Galloway Township qualified to receive all its funding from the State of New Jersey for the 2013 fiscal budget after scoring a 43 on this year’s Best Practices Checklist.
Municipalities must answer 41 of 50 items with answers of yes, in progress or not applicable to qualify for state aid. The township scored a 45 out of 50 last year.
Of the 50 questions, about 30 touched on new topics, according to the Department of Community Affairs’ (DCA) website.
These topics include a requirement that the chief financial officer verify the township has removed independent contractors from receiving pension credit, as well as ensuring the township is conducting a monthly review of its health benefits to delete employees, spouses or dependents who should no longer be receiving coverage, according to the DCA.
The township answered yes to both these questions. It answered “no” to the following questions:
- Has your municipality adopted a pay-to-play ordinance that is more restrictive than state statutory requirements?
- Does your municipality require its elected officials to attend on an annual basis one course offered by the Rutgers University Center for Government Services?
- Have all audit findings from the 2010 audit been identified in the corrective action plan and addressed so that they are not repeated in the 2011 audit?
- Does your municipality limit health benefits to full-time (35 hours a week or more) employees, excluding elected and appointed officials;
- Does your municipality make available to the public free of charge documents that show the salaries of all personnel and additional documents that would allow the public to view how your municipality’s salaries have changed over a three-year period;
- Does the governing body approve all payments for accumulated absences?; and
- Does your municipality limit benefits for work-related injuries to conform with the State Workers Compensation Law?
“It looks like some of the no’s have already been addressed,” Councilman Brian Tyrrell said at the council meeting on Tuesday, Oct. 9, when the report was discussed.
The pay-to-play question states that municipalities are allowed to prohibit the award of public contracts to business entities that have made campaign contributions exceeding $300 and limit a contract holder’s contribution to $300.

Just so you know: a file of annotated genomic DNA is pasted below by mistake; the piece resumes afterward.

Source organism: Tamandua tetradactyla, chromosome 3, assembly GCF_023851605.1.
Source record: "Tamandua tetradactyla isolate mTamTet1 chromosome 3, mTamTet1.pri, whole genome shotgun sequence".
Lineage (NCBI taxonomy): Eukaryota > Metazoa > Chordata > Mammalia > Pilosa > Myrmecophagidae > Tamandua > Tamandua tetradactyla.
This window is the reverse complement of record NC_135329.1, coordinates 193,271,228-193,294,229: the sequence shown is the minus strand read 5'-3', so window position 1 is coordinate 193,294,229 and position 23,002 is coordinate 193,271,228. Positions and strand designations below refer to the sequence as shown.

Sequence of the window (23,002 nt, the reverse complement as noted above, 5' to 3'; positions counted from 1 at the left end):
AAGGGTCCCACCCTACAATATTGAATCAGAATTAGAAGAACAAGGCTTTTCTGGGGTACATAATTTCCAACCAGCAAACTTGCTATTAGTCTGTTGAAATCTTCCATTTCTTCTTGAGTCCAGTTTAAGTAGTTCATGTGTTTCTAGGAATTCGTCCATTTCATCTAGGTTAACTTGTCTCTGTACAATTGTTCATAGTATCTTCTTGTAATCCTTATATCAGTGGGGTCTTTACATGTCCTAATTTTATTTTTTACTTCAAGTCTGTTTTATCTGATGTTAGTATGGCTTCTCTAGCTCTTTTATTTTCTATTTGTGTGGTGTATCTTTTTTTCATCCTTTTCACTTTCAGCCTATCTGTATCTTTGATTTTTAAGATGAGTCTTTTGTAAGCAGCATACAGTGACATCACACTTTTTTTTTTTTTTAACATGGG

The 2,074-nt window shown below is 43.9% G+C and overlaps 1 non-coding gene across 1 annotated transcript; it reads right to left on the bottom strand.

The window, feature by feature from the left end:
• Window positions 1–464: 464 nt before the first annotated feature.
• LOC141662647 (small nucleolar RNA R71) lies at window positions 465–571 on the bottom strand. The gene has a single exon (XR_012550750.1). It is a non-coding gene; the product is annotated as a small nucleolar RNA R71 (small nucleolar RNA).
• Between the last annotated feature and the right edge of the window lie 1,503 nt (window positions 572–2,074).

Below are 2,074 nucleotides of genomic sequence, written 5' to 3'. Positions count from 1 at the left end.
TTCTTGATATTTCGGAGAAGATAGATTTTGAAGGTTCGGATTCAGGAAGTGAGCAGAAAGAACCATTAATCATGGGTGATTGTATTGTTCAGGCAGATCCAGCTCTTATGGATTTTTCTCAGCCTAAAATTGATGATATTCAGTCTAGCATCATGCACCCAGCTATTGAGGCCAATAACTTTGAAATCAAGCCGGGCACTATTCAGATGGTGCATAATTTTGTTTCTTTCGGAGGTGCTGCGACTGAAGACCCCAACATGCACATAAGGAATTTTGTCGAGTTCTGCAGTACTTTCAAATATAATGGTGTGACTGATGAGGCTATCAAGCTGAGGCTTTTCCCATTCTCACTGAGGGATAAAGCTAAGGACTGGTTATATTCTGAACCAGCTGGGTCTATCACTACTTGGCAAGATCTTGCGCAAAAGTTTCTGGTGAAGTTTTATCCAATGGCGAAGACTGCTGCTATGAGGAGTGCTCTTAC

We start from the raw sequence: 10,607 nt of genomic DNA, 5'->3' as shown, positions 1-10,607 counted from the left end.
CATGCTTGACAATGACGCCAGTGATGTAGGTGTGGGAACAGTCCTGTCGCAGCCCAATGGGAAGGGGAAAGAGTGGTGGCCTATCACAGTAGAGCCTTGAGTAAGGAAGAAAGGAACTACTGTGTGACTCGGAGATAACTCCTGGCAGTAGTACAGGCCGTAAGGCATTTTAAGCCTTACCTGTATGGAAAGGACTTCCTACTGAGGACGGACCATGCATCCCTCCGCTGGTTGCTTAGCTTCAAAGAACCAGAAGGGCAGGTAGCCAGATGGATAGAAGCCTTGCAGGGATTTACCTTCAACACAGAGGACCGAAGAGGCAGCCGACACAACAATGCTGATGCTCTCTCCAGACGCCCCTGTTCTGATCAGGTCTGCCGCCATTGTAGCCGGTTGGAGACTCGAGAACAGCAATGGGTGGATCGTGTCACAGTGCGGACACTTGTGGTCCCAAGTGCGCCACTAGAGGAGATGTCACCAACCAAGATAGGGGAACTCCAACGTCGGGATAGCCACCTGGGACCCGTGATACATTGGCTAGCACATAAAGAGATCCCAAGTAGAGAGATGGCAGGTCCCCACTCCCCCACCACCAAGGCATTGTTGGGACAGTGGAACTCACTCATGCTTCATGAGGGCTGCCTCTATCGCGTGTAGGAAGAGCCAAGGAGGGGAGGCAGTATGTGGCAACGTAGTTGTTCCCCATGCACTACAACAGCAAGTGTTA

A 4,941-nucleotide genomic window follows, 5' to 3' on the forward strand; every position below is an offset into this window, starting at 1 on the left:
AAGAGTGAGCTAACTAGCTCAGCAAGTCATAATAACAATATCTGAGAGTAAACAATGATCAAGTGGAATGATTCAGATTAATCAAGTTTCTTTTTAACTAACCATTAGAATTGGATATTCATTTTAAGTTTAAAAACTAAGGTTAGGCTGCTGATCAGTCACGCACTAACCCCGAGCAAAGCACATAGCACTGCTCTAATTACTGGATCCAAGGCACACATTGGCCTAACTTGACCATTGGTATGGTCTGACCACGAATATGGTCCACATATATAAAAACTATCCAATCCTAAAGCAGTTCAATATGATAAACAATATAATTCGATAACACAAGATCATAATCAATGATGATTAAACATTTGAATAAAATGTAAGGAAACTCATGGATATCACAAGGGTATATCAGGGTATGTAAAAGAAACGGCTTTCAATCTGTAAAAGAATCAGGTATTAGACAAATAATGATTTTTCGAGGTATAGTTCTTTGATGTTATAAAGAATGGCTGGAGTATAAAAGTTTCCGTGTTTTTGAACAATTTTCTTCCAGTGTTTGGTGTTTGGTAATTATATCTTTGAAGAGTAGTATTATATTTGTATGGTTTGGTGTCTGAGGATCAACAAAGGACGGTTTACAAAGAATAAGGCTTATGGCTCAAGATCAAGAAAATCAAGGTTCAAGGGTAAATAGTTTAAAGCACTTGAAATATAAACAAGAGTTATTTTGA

“Why would they want municipalities to be more restrictive than the state?” Township Clerk Thalia C. Kay said during the council meeting. “We were confused, and we thought it was unfair to get deducted one point if we weren’t more stringent than the state.”
In the report, the township responded to the question of audit findings by stating the township’s fixed asset accounting system contained errors, insufficient identifying numbers, assets that were not tagged, and included items that were disposed of or could not be located.
While answering no to the question of healthcare benefits being limited for full-time employees, it was able to answer yes to the question of part-time elected and appointed officials being excluded from healthcare benefits. During a separate discussion Tuesday night, Mayor Don Purdy spoke of council members giving up their health benefits when he first became a council member in 2010 to save the township money.
The township is permitted to provide health care benefits to employees who work more than 25 hours a week. Liston said there is one employee who works more than 32 hours a week, and that person has health care benefits. Galloway follows the 32-hour guideline for employees to be considered full-time officially set by the state, rather than the 35-hour guideline mentioned in the checklist
The township answered yes to a question pertaining to a revaluation, as a discussion began Tuesday addressing a hybrid reassessment to take place for the 2014 tax cycle.
The township also answered yes to the question concerning the municipal website, and whether it contains the budgets for the last three years and the current year’s proposed budgets; annual financial statements; RFPs; contact information for officials; and meeting dates and agendas.
The township also answered yes to the question of refraining from giving overtime pay to employees who are classified as exempt.
In January, former Township Manager Steve Bonanni approved comp time and overtime for the township clerk, deputy clerk and chief financial officer at the time. Then-solicitor Michael Blee found nothing illegal about these actions, but the township rewrote the statute to make it illegal at that point.
The checklist was issued Aug. 27, and was due back to the state by Sept. 28. The final step was for council to publicly discuss the report, which it did Tuesday night.
A copy of the report is attached to this story as a PDF file.